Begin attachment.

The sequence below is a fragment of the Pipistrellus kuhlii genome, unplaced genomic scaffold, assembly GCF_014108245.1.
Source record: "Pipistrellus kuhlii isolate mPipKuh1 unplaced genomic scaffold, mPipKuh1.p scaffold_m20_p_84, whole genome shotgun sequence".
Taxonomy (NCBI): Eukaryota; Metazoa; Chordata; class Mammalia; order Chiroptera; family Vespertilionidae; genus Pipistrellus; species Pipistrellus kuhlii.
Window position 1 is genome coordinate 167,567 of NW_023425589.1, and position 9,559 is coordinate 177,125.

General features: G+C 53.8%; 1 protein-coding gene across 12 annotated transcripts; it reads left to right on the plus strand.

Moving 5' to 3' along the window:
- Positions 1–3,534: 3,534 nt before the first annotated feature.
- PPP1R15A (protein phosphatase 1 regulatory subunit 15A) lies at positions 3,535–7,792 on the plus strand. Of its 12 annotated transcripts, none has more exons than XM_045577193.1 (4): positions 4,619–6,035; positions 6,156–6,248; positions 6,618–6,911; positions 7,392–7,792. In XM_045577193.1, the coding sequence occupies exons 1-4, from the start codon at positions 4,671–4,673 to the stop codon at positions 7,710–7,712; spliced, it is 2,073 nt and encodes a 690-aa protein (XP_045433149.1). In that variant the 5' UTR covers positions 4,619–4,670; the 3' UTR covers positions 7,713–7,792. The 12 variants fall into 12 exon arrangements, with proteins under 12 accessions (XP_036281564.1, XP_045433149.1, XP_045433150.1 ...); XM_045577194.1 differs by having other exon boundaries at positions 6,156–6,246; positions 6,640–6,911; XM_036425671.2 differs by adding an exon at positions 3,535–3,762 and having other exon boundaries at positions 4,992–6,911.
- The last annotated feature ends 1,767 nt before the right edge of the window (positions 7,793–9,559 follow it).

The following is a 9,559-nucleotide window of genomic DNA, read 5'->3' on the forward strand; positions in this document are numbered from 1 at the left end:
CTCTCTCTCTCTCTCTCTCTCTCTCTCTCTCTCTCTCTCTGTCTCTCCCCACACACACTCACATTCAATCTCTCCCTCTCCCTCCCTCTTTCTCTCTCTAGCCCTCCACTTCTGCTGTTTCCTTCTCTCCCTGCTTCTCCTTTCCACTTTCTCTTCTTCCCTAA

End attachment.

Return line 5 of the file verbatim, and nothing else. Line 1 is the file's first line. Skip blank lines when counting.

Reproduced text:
General features: G+C 53.8%; 1 protein-coding gene across 12 annotated transcripts; it reads left to right on the plus strand.